PSP shareholders approve merger; court approval pending

Elizabeth Howell
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The merger between Ottawa's Pacific Safety Products (TSX-V:PSP) and Zuni Holdings Inc. cleared a major hurdle on Wednesday when shareholders from both firms overwhelmingly approved the transaction.

Pacific Safety Products makes body armour similar to what this soldier, working in Afghanistan, is wearing. (Photo courtesy DND)

Of the votes cast, 99.49 per cent of Zuni shareholders favoured the deal, as did 91.08 per cent of PSP shareholders.

The deal is now subject to court approval, with PSP expecting the transaction to go through at the end of the month.

PSP, a soft-armour maker, has been struggling with large debts and deficits for several quarters.

In its last quarter, up to Sept. 30, sales were $4.3 million compared with $7.6 million in the first quarter of 2010. Adjusted earnings before interest, taxes, depreciation and amortization fell to a $400,000 loss over a $300,000 loss in 2009.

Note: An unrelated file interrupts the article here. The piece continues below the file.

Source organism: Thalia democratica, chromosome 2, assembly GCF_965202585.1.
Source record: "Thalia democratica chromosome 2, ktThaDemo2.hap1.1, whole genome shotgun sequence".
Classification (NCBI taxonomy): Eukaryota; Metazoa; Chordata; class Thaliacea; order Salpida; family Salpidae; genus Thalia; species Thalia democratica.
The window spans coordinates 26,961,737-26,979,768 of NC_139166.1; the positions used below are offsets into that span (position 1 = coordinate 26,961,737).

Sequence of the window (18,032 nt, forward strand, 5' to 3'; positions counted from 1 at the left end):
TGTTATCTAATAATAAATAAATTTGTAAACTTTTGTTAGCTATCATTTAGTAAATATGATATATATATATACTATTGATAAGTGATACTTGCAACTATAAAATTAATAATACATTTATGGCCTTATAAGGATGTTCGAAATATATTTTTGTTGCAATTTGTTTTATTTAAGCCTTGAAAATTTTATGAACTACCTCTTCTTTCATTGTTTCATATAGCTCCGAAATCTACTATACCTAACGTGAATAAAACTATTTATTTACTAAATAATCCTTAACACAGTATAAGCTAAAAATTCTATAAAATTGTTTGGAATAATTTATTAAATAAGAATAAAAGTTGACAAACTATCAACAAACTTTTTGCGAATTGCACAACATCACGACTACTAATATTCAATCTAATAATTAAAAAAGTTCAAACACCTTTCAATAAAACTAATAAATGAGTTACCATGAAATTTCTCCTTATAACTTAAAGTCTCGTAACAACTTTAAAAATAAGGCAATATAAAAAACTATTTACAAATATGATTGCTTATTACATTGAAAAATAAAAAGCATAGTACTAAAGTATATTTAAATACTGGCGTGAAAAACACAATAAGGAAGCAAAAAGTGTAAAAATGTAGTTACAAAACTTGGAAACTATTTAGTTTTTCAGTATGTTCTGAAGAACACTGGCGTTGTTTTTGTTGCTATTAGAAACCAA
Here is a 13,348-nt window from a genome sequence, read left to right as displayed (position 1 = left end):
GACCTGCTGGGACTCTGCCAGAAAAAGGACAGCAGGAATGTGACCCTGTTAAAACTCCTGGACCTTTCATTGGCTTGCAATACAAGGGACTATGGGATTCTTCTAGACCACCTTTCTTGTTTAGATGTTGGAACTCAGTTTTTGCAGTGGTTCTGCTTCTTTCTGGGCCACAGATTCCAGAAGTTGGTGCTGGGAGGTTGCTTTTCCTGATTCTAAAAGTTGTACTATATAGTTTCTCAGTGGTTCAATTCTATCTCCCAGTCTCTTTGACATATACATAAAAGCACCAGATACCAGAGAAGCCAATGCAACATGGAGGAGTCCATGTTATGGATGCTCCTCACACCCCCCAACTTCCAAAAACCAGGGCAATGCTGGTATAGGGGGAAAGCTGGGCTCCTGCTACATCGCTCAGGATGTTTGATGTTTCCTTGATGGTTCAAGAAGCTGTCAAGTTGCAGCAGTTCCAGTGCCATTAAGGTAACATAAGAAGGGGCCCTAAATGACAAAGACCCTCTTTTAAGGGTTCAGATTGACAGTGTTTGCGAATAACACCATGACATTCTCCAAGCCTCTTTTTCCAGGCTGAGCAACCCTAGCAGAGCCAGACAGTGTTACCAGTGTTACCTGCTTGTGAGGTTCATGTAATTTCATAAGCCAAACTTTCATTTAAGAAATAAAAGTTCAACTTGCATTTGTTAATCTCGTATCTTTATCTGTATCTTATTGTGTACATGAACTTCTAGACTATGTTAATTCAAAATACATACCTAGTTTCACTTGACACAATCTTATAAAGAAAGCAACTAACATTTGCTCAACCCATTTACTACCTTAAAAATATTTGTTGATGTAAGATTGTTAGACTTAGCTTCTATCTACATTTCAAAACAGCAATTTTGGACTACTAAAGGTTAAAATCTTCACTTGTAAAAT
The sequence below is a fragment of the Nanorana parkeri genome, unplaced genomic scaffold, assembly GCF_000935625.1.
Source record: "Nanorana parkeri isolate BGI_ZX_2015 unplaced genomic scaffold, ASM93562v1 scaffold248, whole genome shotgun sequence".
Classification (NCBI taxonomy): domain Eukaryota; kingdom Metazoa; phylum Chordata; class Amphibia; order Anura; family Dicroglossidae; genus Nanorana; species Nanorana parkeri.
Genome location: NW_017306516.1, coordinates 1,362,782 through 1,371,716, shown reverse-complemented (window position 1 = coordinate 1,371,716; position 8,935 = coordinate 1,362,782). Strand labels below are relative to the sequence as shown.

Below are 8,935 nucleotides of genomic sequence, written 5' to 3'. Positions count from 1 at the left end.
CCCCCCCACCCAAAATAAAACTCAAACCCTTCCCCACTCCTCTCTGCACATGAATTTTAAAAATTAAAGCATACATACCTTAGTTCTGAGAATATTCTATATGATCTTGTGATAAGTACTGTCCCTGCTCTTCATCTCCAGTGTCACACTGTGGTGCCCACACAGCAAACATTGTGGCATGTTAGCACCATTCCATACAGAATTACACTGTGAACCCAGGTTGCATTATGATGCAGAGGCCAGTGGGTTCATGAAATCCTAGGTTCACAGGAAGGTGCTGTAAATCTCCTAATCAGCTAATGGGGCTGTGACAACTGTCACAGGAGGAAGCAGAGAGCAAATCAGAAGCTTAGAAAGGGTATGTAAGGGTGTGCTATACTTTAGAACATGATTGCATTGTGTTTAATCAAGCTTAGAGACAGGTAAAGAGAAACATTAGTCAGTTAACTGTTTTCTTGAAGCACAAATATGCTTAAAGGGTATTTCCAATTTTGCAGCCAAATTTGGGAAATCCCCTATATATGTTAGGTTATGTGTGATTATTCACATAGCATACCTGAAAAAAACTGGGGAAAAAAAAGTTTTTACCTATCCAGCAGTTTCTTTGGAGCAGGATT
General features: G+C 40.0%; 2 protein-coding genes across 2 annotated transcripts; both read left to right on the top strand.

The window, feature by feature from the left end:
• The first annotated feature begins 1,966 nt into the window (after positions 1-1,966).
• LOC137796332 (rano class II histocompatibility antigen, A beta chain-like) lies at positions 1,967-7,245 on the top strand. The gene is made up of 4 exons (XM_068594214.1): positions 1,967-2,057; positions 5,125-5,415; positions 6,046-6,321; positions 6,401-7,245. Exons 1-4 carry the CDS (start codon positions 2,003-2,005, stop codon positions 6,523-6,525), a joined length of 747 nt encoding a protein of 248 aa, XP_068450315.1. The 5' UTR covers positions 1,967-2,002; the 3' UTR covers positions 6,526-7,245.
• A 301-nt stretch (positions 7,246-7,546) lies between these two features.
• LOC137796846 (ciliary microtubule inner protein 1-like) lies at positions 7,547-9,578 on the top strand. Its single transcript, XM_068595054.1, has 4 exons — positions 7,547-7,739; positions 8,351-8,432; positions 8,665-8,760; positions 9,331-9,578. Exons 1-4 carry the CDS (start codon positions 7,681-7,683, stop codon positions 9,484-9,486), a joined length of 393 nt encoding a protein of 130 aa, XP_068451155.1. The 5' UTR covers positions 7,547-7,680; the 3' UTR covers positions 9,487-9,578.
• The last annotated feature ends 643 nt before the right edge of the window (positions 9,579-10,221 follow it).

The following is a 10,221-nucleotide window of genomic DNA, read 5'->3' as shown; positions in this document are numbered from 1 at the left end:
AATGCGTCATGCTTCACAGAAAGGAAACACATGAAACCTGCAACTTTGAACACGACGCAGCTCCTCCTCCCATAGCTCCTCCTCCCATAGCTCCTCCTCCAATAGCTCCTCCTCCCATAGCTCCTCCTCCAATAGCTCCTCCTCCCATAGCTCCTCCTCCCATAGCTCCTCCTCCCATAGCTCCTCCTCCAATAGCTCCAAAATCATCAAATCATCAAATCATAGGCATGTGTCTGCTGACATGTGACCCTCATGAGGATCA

California's Zuni would have a 54.2 per cent ownership under the proposed merger, which was approved by both boards of directors last month.

Meanwhile, PSP is operating under a forbearance from its bank, which has pledged not to terminate the agreement before Feb. 28, 2011.

"The company is renewing its momentum. The PSP-Zuni merger squarely addresses the path to achieve financial stability," PSP chief executive Doug Lucky stated last month.

"Combine that with the launch of our new NIJ.06-certified body armour product lines and customer wins – including the recent order worth over US$2 million for tactical body armour – and you can see evidence the company is asserting itself in the market in order to create shareholder value."

The proposed Zuni merger comes about seven months after PSP shareholders rejected a $4.6-million offer from Revision Eyewear Inc. to buy the entire company.

Revision then offered $1.275 million for PSP's headborne system, which was also turned down.

However, during its last quarter PSP sold a portion of its headborne system to Revision for $275,000 and a four-per-cent royalty on gross sales, with Revision picking up the rest of the system for $100,000 shortly afterwards.

PSP also raised cash through a $1-million private placement.

The Kanata-based firm's chief financial officer and five board members left the company in August.

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